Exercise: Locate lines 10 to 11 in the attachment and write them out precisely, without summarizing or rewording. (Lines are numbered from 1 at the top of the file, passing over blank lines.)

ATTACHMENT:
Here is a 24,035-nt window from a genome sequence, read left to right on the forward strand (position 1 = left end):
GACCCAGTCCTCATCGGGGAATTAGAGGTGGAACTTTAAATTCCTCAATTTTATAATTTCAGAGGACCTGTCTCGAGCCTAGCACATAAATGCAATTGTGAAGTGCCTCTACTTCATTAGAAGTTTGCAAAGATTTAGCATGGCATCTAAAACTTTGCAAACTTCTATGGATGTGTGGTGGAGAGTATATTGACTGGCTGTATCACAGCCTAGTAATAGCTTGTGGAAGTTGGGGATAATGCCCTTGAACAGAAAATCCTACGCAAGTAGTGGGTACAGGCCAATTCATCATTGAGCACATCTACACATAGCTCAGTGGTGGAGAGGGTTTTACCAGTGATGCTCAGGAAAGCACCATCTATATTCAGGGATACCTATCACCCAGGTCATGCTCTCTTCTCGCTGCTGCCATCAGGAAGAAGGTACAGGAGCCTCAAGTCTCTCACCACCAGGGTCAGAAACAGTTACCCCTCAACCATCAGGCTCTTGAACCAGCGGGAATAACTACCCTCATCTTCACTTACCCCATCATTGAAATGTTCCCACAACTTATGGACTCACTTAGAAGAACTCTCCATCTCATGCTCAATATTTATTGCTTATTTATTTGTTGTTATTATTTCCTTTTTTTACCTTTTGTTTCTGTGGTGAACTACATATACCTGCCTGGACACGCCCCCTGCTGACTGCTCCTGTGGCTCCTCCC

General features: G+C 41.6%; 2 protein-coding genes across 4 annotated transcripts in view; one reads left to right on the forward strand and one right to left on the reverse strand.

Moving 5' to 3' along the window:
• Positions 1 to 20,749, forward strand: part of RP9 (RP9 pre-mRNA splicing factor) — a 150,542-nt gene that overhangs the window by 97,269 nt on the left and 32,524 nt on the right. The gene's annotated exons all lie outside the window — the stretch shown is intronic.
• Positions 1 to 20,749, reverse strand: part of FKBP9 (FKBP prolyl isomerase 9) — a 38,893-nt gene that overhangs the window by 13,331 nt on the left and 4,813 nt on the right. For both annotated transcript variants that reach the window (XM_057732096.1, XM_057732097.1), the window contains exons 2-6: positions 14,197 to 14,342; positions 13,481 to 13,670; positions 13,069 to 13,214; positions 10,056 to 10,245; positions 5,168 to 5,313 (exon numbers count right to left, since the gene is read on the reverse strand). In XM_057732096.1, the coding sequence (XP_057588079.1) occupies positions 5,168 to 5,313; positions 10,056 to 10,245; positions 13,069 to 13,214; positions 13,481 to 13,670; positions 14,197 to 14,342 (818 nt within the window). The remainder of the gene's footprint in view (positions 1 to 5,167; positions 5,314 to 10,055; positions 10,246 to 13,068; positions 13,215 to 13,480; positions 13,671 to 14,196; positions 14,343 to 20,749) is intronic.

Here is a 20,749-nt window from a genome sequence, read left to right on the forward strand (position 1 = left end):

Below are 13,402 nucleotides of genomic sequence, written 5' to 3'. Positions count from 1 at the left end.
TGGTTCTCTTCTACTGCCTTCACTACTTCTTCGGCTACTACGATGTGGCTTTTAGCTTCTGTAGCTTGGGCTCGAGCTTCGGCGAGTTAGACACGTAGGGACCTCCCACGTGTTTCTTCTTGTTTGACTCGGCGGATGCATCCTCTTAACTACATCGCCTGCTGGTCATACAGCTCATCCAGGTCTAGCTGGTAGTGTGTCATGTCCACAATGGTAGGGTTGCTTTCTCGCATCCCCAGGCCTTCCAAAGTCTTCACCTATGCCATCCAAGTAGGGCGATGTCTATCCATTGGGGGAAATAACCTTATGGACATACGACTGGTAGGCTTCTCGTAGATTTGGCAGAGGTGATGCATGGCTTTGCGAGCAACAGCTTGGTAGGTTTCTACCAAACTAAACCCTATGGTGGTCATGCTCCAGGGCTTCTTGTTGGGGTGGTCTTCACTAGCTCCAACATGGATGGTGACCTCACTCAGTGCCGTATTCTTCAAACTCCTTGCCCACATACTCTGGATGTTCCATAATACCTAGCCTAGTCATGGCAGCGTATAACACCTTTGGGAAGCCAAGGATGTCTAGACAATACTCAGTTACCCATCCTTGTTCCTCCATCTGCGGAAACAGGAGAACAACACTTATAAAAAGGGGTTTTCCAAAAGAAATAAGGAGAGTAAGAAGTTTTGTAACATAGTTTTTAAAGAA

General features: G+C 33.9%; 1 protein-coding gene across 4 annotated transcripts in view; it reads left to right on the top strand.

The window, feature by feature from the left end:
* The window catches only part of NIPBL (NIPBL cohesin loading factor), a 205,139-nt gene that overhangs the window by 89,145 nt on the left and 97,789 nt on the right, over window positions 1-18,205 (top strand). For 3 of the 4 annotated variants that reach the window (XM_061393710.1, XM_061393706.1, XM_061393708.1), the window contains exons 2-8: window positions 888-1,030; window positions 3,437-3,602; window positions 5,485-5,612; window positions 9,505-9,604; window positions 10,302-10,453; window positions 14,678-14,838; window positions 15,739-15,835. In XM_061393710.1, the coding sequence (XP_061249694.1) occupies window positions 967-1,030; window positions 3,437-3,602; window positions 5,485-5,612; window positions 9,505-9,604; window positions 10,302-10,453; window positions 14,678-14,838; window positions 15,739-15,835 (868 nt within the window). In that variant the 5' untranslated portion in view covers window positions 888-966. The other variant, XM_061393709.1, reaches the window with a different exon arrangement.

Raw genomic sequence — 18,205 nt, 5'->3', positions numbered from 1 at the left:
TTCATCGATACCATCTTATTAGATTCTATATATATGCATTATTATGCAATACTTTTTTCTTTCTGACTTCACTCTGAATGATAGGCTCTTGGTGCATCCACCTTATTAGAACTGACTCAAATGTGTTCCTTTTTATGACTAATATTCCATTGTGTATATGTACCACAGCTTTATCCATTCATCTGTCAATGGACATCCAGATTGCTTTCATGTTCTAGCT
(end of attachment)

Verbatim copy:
General features: G+C 33.9%; 1 protein-coding gene across 4 annotated transcripts in view; it reads left to right on the top strand.

The window, feature by feature from the left end: